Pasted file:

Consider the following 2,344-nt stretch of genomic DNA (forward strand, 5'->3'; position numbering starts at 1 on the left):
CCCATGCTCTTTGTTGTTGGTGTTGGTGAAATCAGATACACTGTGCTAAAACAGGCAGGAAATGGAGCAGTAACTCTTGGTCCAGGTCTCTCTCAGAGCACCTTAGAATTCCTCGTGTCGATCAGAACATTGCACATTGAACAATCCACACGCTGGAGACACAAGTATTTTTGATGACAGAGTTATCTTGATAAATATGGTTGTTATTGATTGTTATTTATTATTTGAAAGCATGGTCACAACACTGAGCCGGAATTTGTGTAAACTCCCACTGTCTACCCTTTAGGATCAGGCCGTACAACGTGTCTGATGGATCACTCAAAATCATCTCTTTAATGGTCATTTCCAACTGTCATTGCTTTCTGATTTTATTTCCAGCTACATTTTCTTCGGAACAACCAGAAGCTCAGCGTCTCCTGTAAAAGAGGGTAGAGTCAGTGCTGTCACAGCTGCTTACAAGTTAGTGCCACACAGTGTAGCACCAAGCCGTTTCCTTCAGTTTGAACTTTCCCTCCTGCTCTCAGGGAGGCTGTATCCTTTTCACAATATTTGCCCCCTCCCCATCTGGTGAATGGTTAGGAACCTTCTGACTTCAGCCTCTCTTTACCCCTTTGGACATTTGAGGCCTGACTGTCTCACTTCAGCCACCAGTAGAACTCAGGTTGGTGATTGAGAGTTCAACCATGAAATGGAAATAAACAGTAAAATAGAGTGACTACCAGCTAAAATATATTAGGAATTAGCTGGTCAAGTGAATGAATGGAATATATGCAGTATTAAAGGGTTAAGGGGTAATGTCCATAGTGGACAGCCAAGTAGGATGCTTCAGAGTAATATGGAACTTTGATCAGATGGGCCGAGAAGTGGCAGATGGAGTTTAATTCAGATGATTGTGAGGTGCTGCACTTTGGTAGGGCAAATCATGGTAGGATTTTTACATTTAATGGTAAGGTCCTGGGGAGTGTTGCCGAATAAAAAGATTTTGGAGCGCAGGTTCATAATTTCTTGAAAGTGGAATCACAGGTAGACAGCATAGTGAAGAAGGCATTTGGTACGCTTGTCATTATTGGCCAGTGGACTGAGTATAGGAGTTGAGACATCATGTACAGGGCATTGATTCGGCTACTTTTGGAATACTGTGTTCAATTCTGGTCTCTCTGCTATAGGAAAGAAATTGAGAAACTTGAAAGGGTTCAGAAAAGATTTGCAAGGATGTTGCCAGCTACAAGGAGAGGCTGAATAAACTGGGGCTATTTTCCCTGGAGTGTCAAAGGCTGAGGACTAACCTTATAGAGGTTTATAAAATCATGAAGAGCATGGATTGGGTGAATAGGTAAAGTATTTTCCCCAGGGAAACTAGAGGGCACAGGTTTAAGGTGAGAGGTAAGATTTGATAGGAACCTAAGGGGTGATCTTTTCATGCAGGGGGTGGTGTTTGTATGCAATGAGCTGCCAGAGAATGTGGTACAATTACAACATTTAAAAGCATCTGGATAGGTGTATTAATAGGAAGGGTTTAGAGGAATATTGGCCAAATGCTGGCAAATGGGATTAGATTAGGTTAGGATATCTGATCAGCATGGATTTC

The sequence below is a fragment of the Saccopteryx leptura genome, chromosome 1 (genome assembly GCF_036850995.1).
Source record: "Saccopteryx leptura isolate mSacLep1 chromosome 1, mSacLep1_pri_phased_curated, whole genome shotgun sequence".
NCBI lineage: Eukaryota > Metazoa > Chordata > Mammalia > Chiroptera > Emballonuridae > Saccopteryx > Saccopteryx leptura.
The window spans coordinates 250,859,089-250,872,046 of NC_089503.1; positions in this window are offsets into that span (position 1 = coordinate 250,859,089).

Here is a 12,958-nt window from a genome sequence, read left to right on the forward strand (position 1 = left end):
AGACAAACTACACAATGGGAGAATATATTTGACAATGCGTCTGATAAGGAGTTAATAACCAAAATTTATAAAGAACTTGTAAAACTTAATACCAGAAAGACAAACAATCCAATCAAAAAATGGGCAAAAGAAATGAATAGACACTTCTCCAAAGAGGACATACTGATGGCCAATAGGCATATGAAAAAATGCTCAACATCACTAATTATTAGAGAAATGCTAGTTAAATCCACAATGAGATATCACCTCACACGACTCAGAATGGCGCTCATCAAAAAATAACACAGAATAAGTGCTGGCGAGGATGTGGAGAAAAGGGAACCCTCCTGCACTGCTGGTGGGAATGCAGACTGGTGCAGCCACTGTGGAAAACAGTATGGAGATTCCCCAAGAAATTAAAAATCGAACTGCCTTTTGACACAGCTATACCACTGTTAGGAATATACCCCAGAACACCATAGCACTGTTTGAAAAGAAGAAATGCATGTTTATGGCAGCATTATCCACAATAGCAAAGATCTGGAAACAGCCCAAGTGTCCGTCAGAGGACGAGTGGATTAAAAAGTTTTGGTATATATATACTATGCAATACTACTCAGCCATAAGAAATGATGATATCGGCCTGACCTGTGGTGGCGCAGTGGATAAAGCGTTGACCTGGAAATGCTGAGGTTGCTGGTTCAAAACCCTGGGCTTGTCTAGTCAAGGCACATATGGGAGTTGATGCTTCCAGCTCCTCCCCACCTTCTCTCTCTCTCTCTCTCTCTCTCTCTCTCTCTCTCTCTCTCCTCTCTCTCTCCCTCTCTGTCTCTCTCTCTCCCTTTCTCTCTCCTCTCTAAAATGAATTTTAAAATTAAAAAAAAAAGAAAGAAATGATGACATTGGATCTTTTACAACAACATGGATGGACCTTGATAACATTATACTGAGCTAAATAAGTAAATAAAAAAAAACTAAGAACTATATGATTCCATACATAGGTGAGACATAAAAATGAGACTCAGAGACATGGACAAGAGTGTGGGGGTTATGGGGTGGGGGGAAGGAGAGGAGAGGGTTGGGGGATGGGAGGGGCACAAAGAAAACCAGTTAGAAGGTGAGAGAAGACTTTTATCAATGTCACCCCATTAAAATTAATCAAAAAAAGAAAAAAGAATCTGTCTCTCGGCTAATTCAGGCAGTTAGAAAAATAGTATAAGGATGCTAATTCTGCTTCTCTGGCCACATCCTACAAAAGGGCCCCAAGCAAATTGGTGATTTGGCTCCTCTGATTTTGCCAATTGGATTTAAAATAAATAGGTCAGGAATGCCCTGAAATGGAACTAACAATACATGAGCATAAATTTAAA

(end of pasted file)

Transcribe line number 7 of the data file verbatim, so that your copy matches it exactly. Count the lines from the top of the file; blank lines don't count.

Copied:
Here is a 12,958-nt window from a genome sequence, read left to right on the forward strand (position 1 = left end):